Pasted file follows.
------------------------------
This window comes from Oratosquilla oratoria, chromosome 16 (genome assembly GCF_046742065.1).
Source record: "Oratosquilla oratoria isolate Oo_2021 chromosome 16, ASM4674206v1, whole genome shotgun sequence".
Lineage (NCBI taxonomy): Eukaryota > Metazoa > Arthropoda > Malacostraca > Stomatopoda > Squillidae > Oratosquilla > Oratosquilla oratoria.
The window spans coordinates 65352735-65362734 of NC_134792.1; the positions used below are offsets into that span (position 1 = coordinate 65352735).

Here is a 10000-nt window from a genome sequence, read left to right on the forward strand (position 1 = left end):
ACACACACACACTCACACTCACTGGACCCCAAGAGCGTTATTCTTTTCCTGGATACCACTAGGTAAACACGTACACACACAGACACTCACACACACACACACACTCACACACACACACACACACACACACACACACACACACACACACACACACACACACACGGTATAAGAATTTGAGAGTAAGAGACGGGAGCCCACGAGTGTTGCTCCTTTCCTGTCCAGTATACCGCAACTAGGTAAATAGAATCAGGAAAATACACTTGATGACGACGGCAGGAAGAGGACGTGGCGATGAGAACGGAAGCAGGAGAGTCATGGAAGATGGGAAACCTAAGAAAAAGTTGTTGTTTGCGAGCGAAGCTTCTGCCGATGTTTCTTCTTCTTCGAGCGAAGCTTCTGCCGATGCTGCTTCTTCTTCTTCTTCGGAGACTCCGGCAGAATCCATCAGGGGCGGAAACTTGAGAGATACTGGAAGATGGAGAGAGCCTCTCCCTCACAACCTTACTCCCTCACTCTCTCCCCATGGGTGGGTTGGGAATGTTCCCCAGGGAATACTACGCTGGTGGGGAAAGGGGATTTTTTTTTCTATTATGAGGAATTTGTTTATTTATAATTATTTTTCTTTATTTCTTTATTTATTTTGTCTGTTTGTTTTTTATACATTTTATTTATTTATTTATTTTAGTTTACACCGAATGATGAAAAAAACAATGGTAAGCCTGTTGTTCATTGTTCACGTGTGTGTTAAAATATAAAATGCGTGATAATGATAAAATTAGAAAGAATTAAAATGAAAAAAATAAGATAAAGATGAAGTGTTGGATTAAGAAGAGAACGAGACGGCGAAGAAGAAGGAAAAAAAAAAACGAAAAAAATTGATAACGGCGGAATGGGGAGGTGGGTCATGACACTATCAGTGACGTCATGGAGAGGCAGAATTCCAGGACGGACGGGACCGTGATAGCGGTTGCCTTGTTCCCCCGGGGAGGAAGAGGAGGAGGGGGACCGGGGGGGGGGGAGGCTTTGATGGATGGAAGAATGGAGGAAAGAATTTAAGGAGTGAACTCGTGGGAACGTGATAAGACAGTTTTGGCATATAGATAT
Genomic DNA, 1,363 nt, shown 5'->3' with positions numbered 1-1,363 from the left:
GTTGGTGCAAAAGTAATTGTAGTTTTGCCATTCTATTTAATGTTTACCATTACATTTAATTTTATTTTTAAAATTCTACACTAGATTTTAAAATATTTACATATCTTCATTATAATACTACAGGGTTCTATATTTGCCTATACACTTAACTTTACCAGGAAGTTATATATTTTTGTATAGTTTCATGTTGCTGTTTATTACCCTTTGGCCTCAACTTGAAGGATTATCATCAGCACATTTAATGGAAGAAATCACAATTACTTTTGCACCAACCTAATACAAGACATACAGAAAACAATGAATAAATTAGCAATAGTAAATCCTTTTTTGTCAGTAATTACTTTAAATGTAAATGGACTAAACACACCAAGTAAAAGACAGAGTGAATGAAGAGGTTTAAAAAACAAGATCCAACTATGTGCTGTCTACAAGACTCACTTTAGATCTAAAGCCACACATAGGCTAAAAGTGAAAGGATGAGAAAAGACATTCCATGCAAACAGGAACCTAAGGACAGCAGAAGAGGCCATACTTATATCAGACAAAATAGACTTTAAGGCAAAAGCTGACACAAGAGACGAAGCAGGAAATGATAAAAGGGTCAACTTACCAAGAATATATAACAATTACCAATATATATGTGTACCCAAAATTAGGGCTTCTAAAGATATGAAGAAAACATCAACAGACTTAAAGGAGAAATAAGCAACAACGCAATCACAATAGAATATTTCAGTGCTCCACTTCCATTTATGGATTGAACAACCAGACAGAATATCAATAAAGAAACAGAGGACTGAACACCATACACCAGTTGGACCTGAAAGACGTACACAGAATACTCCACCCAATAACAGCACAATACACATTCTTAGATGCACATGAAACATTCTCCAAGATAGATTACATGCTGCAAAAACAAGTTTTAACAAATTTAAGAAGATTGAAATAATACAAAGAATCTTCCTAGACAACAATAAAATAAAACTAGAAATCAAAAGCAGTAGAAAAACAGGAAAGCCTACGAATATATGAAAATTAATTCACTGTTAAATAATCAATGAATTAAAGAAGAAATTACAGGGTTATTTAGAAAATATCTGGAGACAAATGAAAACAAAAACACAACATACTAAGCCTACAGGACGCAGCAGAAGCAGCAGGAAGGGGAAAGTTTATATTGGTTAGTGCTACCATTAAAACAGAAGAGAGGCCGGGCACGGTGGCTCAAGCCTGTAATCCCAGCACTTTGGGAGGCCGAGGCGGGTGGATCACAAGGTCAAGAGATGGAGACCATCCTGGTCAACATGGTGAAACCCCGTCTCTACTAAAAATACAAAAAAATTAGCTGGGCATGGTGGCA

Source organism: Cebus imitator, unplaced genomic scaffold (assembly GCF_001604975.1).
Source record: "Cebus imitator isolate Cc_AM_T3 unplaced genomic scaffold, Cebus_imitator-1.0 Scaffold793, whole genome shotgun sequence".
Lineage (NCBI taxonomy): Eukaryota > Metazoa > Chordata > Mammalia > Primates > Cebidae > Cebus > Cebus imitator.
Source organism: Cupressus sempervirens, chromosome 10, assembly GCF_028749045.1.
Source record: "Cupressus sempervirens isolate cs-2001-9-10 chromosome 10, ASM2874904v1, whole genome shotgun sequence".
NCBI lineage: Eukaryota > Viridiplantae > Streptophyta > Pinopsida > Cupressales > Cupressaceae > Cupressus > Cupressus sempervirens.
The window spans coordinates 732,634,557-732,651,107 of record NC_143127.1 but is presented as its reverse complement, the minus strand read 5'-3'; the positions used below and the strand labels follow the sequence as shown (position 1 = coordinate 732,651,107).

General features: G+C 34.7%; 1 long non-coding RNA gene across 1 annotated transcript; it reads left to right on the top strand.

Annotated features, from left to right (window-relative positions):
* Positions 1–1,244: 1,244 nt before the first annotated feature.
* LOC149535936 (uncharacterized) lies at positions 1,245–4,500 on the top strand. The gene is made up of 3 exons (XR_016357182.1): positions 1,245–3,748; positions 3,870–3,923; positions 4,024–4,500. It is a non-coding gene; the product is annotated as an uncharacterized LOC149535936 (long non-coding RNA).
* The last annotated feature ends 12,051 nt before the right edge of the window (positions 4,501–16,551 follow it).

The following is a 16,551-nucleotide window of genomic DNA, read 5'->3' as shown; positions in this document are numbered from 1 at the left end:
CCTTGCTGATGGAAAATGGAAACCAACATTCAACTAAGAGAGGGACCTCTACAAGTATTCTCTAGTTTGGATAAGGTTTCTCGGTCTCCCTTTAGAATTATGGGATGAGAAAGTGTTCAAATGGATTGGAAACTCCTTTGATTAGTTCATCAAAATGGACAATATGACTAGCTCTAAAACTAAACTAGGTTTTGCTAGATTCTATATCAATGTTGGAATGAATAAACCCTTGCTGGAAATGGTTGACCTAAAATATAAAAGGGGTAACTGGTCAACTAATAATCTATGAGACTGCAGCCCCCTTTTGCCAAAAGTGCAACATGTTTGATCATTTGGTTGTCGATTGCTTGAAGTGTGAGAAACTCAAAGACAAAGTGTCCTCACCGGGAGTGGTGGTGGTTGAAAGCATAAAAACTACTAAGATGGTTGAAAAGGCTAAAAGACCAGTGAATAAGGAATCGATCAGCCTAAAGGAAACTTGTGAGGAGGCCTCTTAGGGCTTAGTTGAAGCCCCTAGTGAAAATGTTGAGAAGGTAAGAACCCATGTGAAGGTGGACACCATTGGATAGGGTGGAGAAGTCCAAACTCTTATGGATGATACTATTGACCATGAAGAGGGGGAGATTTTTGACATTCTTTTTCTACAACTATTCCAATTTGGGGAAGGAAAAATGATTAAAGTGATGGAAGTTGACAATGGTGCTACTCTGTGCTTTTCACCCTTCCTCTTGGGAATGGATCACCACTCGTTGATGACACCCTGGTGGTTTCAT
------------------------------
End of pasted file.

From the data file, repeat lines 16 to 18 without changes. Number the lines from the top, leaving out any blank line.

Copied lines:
General features: G+C 34.7%; 1 long non-coding RNA gene across 1 annotated transcript; it reads left to right on the top strand.

Annotated features, from left to right (window-relative positions):
* Positions 1–1,244: 1,244 nt before the first annotated feature.